Life Without Parole

So. Dzokhar Tsarnaev has been convicted on all thirty counts in the Boston Marathon Bombing and (closer still to home), the murder of MIT police officer Sean Collier.

Good.

Now for sentencing, in which the grotesquely termed “Death Qualified Jury”™ will decide between execution and life without parole.

Like an overwhelming majority of my Boston neighbors, I am opposed to the death penalty for Tsarnaev, as I am in all cases.  Three reasons:

1.  Error or malice.  It is hardly news to anyone reading this that police and prosecutors f**k up.  Death at the hands of the state not only renders those errors permanently uncorrectable.  As a citizen in whose name the state kills, I can’t accept that moral burden.

CaravaggioSalomeLondon

That some cases, like Tsarnaev’s, are open and shut doesn’t alter the moral and practical force of the argument above, I think. The moment you introduce discretion into death penalty jurisprudence, you re-open the opportunity for error or malice to kick in..  If the standard is overwhelming obviousness, then who decides; who processes the evidence in support of that definition, and so on.  The only way to be certain you’re not killing innocents is not to kill anyone under the cover of state-imposed penalties.

If that makes me soft, so be it.

2.  Soft or not, I’m vengeful, too.   To my mind, LWOP is a fate worse than death.  Because I do not believe in an afterlife, the only punishments that matter, like the only rewards, are those we receive in this life.  Fifty years in a maximum or super-max prison is, to me, a much more thorough and exemplary penalty than oblivion.

3.  I’m practical.  See reason one.  Cops and government lawyers f**k up.  We kill their errors and the urgency of addressing particular patterns of incompetence, indifference, and outright viciousness diminishes.  Patterns of bad behavior and unjust outcomes become much harder to discern.  Any hope, slim as it may be, of creating a better, more justice-driven law-enforcement system, evaporates when the living reasons to address current injustices disappear.  If we want to make things better, we need not to kill the people whom the system failed.  Simple as that.

One more thing:  I’m not non-violent.  But I’m anti-violence.  The fact that we (in theory) surrender to the state a monopoly on violence means that we need to hedge that power around with a mighty wall.  Not killing those in our power, even the most evil, is part of that wall.  Whether the more pragmatic arguments above carry greater weight some days than others, at bottom there is a moral imperative that I can’t find a way to avoid:  when we, or I, don’t need to kill, choosing to do so anyway is wrong.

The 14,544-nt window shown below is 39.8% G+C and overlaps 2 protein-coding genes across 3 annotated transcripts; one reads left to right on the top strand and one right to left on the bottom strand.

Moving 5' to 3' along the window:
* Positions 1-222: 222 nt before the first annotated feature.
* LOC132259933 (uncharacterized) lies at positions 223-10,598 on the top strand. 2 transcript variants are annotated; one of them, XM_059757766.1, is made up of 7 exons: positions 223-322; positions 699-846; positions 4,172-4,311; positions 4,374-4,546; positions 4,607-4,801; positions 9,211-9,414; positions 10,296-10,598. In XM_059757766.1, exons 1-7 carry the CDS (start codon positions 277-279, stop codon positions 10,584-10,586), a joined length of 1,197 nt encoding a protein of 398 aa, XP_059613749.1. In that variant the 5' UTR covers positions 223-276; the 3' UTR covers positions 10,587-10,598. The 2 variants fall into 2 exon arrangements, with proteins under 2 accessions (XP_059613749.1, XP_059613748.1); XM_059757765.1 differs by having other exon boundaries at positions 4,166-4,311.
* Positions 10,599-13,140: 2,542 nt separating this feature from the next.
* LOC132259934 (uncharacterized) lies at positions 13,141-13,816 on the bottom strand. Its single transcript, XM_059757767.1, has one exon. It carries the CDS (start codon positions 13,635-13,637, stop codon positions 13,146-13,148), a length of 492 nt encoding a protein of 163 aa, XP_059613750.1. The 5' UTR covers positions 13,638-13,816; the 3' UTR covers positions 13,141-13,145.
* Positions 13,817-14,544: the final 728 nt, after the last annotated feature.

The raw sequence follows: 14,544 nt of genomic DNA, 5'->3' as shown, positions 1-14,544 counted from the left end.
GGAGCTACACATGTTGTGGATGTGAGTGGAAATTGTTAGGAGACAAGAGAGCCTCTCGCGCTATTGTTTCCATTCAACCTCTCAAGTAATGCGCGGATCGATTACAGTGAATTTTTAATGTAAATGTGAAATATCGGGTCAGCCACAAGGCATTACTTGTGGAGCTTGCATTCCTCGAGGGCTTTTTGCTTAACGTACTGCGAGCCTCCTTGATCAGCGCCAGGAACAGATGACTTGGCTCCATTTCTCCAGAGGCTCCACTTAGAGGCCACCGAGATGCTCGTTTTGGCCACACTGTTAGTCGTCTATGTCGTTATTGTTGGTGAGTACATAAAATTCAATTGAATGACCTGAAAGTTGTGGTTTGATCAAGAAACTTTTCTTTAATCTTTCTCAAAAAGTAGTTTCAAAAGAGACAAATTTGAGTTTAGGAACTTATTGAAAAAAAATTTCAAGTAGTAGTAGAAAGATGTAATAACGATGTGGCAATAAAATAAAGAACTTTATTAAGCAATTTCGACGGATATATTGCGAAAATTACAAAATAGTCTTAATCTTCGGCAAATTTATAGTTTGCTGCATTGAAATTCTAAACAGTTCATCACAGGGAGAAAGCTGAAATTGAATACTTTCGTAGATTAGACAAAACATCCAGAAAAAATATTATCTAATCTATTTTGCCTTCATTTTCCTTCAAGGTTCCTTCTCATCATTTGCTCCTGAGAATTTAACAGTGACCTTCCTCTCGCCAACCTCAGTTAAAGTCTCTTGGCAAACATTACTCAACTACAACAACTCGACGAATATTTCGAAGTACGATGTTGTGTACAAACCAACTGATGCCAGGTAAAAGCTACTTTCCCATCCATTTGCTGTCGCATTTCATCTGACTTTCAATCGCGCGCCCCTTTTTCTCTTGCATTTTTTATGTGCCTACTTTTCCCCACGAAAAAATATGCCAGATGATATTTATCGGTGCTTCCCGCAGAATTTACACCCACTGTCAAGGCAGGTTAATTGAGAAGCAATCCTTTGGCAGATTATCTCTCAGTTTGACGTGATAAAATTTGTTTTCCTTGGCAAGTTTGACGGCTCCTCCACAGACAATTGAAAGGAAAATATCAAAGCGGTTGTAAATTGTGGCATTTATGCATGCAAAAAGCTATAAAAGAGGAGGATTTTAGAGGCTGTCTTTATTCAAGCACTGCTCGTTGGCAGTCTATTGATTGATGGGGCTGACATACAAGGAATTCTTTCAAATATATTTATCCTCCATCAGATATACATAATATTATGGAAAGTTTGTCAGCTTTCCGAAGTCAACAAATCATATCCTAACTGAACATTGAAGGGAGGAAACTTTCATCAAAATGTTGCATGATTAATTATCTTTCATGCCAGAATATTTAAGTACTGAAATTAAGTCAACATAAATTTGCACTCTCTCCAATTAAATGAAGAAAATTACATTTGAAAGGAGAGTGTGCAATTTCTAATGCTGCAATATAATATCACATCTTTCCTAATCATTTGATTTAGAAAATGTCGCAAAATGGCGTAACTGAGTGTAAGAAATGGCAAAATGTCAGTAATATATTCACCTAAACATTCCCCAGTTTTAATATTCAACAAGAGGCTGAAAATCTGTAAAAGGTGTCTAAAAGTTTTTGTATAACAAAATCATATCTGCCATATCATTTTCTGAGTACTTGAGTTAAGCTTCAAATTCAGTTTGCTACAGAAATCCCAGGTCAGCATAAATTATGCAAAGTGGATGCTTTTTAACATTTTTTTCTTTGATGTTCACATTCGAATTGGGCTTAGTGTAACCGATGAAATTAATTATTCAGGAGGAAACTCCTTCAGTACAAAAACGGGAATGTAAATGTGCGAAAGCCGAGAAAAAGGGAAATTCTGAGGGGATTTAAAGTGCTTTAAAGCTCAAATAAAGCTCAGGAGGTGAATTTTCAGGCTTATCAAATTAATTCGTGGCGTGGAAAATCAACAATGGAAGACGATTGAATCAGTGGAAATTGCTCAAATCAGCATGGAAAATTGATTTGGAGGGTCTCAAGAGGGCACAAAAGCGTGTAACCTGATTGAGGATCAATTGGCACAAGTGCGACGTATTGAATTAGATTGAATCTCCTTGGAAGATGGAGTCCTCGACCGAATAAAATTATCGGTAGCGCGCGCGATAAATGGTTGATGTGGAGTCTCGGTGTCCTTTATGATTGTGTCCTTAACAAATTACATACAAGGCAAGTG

Me being me, I could go on, but that there’s the gist.

What do y’all think?

Image:  Caravaggio, Salome with the head of John the Baptist, before 1610.

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3 Comments on “Life Without Parole”

  1. mihipte Says:

    First of all, I’m a utilitarian. This has little effect at a small scale, because my highest ideal is the survival of humanity and very few things threaten that. At a large scale, I end up sounding really callous. I believe in optimizing systems such that we don’t kill each other off or exhaust our resources.

    Killing our fellows has a psychic cost of eroding the conscience, so not doing it is preferable. The primary reason I generally agree with the death penalty is that I don’t want to spend resources on dead weight. We’ve removed these people from productive society to protect ourselves, and now they eat on everyone else’s tab. At a system level, the collateral damage of innocents executed isn’t compelling, unless there are other problems (like a police state or an overzealous court system).

    However, this argument would mean less to me if we shrunk the prison population by other means. We convict too many people, and the system encourages ex-convicts to get convicted again. Given a small enough death-worthy population, I would only care whether they were more afraid of living (like you) or of dying. I tend to think death is more fearsome to most people, and therefore a more effective deterrent against crime.

  2. mihipte Says:

    I had another thought:

    If life in prison is more frightening, why is it also more merciful to those wrongly convicted? Do you expect their exoneration to occur quickly enough that the time after prison will be more significant than the time in prison?


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